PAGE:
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Early career chemist: personality in the career choice September 20, 2014

Posted by fetzthechemist in Careers.

I have written some on personality and how it is important in a successful science career. I am thinking I ought to reiterate some of those ideas and refresh them, too.

A scientist coming out of grad school or a post doc sees a three pronged path ahead. The routes of academia, industry, or government service (there are other possibilities outside of laboratory work, but those are minor trails and usually termed “non-traditional”).

Academia is the most familiar to the young scientist. He or she has spent many years getting advanced degrees and often spending more time as a post-doc. They know the logistics – teaching, building a research group, writing research proposals and getting grants, and publishing to get tenure. But what else other than these mechanics ought the young scientist have?

Academia is a lone-wolf, non-collaborative venture in the first few years. Collaborating and getting second- or third-author publications does not build a strong reputation. These collaborations are tough to get funding for unless one of the collaborators is a Big Name. If so, then the young researcher gets little credit and no increase in reputation.

The researcher has to be a supervisor and manager from the start. Nobody else will build a budget, get resources and equipment, draw in and “hire” young talent. (A paradox here because most people coming out of grad school think academia is not strongly weighed in this area, but industry is, so they eschew industry.)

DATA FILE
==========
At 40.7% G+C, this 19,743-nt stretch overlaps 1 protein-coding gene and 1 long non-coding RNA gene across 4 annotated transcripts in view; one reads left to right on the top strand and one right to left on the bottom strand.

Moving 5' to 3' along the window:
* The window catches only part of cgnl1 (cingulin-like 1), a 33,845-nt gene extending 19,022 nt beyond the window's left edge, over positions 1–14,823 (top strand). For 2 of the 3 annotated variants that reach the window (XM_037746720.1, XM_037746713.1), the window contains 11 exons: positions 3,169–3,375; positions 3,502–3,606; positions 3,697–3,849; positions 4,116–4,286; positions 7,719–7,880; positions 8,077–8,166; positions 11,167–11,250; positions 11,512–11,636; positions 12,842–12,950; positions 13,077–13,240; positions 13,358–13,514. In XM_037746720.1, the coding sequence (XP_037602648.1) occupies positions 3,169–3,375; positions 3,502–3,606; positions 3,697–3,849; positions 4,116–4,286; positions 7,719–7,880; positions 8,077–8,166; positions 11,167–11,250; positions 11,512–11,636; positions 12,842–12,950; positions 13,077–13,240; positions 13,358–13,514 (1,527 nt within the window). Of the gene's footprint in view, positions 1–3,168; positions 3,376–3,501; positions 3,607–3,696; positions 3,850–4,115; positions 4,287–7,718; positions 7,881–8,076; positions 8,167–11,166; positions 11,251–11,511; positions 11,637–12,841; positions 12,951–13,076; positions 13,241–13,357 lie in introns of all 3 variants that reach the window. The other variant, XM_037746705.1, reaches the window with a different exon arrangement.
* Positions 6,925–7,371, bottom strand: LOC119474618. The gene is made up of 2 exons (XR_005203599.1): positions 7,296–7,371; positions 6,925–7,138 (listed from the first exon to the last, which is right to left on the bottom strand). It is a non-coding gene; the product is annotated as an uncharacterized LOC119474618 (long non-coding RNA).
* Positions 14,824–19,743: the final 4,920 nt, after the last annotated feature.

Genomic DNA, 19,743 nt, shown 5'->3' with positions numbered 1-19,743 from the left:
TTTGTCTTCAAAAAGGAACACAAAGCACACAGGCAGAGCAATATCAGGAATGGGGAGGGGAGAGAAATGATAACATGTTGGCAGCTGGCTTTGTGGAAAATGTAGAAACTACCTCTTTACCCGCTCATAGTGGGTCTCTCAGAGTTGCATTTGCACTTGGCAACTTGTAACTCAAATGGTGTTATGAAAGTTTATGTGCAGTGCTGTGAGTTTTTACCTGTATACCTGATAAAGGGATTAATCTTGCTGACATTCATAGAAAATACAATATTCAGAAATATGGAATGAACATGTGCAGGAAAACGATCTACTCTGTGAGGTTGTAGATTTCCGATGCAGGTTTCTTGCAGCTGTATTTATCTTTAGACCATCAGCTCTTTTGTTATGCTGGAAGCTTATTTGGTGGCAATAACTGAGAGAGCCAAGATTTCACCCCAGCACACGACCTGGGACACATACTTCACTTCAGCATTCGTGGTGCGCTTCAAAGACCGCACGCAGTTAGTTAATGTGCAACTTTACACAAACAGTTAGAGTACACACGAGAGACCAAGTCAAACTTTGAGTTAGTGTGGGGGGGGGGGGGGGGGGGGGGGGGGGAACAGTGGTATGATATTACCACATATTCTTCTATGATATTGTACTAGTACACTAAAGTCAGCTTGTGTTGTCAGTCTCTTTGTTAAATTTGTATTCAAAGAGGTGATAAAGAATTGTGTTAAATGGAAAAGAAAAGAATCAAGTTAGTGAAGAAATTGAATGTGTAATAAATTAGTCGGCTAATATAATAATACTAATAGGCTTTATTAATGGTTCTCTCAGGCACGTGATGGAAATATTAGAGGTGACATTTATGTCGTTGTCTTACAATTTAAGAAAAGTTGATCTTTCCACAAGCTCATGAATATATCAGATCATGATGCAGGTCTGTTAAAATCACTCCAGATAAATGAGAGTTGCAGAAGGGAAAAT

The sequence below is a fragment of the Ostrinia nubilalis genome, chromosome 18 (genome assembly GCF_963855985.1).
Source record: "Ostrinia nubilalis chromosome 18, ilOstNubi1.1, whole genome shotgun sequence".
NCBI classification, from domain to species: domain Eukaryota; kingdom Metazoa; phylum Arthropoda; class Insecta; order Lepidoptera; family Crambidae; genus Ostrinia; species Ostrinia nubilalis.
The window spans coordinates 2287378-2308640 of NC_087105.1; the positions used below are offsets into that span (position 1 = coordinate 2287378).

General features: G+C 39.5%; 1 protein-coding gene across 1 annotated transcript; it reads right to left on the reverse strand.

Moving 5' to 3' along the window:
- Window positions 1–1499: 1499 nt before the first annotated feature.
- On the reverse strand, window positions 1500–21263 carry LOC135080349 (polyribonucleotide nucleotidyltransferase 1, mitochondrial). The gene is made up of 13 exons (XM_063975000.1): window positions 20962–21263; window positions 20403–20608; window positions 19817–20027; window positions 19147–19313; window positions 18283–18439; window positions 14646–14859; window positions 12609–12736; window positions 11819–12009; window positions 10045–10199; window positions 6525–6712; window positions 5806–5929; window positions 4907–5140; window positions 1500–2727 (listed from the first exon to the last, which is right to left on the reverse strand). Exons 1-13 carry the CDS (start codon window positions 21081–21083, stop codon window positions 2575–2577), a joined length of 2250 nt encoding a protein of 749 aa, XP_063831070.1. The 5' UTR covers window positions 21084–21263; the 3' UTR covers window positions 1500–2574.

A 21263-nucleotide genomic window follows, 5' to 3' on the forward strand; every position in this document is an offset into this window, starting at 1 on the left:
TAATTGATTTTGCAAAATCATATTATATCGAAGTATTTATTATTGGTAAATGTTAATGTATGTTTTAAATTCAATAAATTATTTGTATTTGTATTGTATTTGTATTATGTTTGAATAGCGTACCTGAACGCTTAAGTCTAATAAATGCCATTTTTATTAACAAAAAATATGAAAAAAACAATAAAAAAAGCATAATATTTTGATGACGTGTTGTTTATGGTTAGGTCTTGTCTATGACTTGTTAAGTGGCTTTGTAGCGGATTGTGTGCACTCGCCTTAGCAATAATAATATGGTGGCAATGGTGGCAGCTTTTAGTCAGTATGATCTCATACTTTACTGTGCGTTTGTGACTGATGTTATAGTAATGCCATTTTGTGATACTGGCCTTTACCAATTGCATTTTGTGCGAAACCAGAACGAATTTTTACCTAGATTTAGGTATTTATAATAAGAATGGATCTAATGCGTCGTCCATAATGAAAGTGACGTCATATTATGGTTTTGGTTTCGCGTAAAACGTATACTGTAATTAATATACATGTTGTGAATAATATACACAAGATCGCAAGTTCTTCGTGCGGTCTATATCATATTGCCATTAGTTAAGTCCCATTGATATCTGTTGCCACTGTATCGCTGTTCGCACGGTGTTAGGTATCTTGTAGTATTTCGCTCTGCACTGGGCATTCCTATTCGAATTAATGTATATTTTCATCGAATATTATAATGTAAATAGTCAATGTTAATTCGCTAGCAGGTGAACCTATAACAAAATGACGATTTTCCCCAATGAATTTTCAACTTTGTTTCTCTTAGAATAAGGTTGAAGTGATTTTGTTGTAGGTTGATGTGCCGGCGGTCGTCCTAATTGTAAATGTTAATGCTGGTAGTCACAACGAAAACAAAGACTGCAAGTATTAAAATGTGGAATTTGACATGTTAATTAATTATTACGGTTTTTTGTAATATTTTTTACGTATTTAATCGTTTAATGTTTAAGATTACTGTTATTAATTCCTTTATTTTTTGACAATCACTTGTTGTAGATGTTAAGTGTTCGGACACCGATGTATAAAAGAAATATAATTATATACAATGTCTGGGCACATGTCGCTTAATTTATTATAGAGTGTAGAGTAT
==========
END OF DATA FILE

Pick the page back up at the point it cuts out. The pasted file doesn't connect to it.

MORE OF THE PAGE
Academia can be very competitive, even a dog fight, for the young scientist. Other young professors may also be on a similar timeline for tenure.

Industry, in contrast, is faster paced in its science, but slower paced in its careers. Supervision seldom happens before 5 years and managerial duties (budgets, resource allocation, safety, et cetera) are owed by others with more experience.

In the science, academia has long-term projects of a bigger scope. Industry gives someone many more small and shorter-term work. Much of industrial work is problem solving – developing new methodologies, solving problems in plants or with products, improving quality, yields, and throughput. These are minor aspects of an academician’s work.

The young scientist must understand her or his own personality and attitudes to assess which of these 2 is a better fit (I will discuss government service in a future article). Is a slow, steady workflow more enjoyable then a frenetic and varied one? Is working alone more suitable than supervision or is a mentor needed? Is spending time at the bench most important?



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